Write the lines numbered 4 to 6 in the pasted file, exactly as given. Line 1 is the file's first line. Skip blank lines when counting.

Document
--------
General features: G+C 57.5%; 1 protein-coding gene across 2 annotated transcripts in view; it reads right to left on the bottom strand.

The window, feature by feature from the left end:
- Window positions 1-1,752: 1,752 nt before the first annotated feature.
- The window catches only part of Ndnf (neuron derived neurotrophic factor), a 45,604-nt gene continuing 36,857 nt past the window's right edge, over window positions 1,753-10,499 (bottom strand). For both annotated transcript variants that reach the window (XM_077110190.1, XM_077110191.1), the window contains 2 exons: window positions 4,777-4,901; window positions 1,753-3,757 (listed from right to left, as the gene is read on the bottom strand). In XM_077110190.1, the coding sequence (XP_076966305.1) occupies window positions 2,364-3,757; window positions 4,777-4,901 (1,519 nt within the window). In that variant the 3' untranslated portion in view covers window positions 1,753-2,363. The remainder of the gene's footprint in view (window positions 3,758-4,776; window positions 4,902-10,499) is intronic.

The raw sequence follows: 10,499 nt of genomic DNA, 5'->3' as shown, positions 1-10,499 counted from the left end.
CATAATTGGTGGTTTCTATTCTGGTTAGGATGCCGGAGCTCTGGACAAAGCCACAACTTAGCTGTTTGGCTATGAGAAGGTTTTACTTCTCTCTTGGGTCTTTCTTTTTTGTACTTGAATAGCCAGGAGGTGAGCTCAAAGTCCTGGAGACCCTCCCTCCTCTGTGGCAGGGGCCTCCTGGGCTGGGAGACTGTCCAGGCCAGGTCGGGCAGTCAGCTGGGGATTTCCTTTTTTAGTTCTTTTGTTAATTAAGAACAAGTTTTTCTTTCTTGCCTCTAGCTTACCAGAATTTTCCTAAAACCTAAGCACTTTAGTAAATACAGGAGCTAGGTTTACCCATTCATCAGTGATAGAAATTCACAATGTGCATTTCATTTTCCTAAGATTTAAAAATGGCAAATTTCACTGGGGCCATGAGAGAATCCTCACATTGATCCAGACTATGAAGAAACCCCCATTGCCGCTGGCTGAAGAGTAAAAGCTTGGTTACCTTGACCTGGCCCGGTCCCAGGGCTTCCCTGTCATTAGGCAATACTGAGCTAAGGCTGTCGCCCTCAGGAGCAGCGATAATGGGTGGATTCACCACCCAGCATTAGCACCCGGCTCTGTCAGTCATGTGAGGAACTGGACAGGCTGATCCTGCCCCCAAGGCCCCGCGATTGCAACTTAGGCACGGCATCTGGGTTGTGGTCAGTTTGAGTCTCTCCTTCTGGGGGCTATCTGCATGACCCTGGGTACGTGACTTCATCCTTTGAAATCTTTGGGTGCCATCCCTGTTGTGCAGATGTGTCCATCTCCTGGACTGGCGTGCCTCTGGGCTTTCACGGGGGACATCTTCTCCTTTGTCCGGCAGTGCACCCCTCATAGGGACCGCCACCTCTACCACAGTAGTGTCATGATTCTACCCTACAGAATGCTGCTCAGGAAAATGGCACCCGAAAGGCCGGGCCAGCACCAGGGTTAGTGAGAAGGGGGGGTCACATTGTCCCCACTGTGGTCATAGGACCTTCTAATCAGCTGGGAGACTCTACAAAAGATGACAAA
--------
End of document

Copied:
- The window catches only part of Ndnf (neuron derived neurotrophic factor), a 45,604-nt gene continuing 36,857 nt past the window's right edge, over window positions 1,753-10,499 (bottom strand). For both annotated transcript variants that reach the window (XM_077110190.1, XM_077110191.1), the window contains 2 exons: window positions 4,777-4,901; window positions 1,753-3,757 (listed from right to left, as the gene is read on the bottom strand). In XM_077110190.1, the coding sequence (XP_076966305.1) occupies window positions 2,364-3,757; window positions 4,777-4,901 (1,519 nt within the window). In that variant the 3' untranslated portion in view covers window positions 1,753-2,363. The remainder of the gene's footprint in view (window positions 3,758-4,776; window positions 4,902-10,499) is intronic.

The raw sequence follows: 10,499 nt of genomic DNA, 5'->3' as shown, positions 1-10,499 counted from the left end.
CATAATTGGTGGTTTCTATTCTGGTTAGGATGCCGGAGCTCTGGACAAAGCCACAACTTAGCTGTTTGGCTATGAGAAGGTTTTACTTCTCTCTTGGGTCTTTCTTTTTTGTACTTGAATAGCCAGGAGGTGAGCTCAAAGTCCTGGAGACCCTCCCTCCTCTGTGGCAGGGGCCTCCTGGGCTGGGAGACTGTCCAGGCCAGGTCGGGCAGTCAGCTGGGGATTTCCTTTTTTAGTTCTTTTGTTAATTAAGAACAAGTTTTTCTTTCTTGCCTCTAGCTTACCAGAATTTTCCTAAAACCTAAGCACTTTAGTAAATACAGGAGCTAGGTTTACCCATTCATCAGTGATAGAAATTCACAATGTGCATTTCATTTTCCTAAGATTTAAAAATGGCAAATTTCACTGGGGCCATGAGAGAATCCTCACATTGATCCAGACTATGAAGAAACCCCCATTGCCGCTGGCTGAAGAGTAAAAGCTTGGTTACCTTGACCTGGCCCGGTCCCAGGGCTTCCCTGTCATTAGGCAATACTGAGCTAAGGCTGTCGCCCTCAGGAGCAGCGATAATGGGTGGATTCACCACCCAGCATTAGCACCCGGCTCTGTCAGTCATGTGAGGAACTGGACAGGCTGATCCTGCCCCCAAGGCCCCGCGATTGCAACTTAGGCACGGCATCTGGGTTGTGGTCAGTTTGAGTCTCTCCTTCTGGGGGCTATCTGCATGACCCTGGGTACGTGACTTCATCCTTTGAAATCTTTGGGTGCCATCCCTGTTGTGCAGATGTGTCCATCTCCTGGACTGGCGTGCCTCTGGGCTTTCACGGGGGACATCTTCTCCTTTGTCCGGCAGTGCACCCCTCATAGGGACCGCCACCTCTACCACAGTAGTGTCATGATTCTACCCTACAGAATGCTGCTCAGGAAAATGGCACCCGAAAGGCCGGGCCAGCACCAGGGTTAGTGAGAAGGGGGGGTCACATTGTCCCCACTGTGGTCATAGGACCTTCTAATCAGCTGGGAGACTCTACAAAAGATGACAAA